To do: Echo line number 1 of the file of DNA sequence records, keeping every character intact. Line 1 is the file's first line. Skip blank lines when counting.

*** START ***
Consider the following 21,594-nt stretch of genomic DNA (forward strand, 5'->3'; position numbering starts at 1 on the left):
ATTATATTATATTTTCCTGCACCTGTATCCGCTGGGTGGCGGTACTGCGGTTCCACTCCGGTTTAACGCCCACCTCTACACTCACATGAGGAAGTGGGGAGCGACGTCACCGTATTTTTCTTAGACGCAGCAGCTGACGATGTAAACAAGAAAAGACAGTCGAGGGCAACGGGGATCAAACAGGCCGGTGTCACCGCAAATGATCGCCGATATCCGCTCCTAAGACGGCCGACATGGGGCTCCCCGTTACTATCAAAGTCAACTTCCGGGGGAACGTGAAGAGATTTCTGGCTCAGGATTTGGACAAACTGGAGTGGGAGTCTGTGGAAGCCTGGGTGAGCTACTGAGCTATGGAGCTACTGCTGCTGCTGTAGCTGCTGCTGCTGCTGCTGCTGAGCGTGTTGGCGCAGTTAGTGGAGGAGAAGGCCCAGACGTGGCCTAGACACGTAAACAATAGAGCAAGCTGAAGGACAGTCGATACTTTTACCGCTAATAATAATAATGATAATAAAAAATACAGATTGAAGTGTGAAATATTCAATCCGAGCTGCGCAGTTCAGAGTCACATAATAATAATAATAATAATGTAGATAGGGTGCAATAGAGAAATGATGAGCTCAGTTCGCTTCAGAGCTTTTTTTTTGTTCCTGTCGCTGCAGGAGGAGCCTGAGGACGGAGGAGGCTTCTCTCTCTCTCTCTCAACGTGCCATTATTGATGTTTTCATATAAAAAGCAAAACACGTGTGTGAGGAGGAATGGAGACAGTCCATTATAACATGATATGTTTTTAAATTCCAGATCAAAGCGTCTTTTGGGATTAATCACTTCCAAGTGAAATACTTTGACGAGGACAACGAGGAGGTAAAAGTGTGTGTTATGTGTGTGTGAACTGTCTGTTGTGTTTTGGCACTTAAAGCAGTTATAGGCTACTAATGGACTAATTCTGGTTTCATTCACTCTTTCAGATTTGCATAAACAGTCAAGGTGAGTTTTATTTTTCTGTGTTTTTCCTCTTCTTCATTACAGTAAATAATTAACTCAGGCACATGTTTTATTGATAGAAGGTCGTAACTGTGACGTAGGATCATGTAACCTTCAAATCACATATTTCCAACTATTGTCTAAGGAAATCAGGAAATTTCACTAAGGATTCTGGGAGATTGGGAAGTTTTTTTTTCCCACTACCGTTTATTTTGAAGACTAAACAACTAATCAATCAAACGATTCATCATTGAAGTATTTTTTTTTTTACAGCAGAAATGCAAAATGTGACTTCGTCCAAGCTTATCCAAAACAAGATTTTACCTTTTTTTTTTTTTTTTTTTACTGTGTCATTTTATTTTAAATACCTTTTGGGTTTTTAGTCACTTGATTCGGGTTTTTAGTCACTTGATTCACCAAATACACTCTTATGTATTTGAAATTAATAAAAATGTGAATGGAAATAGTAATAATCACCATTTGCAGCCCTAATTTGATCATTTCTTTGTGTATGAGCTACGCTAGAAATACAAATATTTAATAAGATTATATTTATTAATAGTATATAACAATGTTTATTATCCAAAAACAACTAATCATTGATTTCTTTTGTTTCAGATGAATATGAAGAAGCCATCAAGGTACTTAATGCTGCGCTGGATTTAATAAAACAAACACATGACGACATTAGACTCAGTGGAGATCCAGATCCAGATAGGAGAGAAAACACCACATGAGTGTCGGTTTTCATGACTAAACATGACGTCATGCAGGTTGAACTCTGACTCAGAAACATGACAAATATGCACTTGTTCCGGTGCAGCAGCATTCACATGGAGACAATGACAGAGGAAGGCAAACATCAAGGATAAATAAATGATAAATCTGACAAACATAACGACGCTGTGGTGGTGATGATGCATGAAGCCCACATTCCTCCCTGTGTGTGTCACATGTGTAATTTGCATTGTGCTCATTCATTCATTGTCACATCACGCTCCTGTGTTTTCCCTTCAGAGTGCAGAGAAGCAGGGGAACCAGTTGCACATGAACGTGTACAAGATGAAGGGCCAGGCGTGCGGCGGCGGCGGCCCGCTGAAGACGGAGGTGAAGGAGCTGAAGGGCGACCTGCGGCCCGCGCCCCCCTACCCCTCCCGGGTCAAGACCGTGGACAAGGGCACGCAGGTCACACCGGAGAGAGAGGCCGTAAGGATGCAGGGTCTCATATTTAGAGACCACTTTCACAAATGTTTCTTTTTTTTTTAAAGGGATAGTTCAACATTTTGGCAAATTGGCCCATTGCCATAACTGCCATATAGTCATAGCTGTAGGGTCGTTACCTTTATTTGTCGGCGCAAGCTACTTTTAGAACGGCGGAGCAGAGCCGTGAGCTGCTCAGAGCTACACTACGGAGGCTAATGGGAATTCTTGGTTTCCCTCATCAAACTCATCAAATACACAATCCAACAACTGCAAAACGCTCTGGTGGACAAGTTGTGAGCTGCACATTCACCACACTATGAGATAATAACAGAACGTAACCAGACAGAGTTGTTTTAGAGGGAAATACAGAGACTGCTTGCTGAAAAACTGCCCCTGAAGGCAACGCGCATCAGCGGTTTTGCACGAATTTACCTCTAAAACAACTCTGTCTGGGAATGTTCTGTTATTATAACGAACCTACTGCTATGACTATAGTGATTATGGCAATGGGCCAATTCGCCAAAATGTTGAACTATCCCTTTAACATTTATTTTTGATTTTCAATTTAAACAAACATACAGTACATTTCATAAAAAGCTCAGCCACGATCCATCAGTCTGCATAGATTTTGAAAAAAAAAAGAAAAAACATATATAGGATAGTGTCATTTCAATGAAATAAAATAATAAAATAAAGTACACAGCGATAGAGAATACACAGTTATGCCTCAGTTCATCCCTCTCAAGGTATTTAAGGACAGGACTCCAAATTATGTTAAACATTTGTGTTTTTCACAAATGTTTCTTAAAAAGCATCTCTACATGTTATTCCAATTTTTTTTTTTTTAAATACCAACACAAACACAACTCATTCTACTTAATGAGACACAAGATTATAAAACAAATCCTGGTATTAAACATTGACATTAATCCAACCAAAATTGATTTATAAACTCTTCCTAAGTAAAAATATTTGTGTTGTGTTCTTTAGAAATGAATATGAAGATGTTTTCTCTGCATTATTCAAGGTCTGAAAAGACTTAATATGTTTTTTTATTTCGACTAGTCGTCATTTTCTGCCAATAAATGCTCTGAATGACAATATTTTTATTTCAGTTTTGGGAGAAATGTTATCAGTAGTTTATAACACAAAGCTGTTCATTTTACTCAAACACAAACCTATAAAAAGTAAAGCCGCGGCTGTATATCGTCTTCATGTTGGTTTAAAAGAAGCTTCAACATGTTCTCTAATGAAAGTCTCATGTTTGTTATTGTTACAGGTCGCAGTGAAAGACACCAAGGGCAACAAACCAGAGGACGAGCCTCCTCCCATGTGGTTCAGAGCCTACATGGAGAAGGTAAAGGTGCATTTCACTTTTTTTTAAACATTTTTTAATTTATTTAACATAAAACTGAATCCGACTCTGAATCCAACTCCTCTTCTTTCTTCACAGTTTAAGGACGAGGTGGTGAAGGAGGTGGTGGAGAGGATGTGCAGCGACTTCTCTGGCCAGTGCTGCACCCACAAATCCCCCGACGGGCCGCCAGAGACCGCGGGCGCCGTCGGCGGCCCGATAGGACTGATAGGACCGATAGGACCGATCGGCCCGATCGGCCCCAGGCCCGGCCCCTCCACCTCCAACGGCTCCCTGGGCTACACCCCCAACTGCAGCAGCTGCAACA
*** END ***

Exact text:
Consider the following 21,594-nt stretch of genomic DNA (forward strand, 5'->3'; position numbering starts at 1 on the left):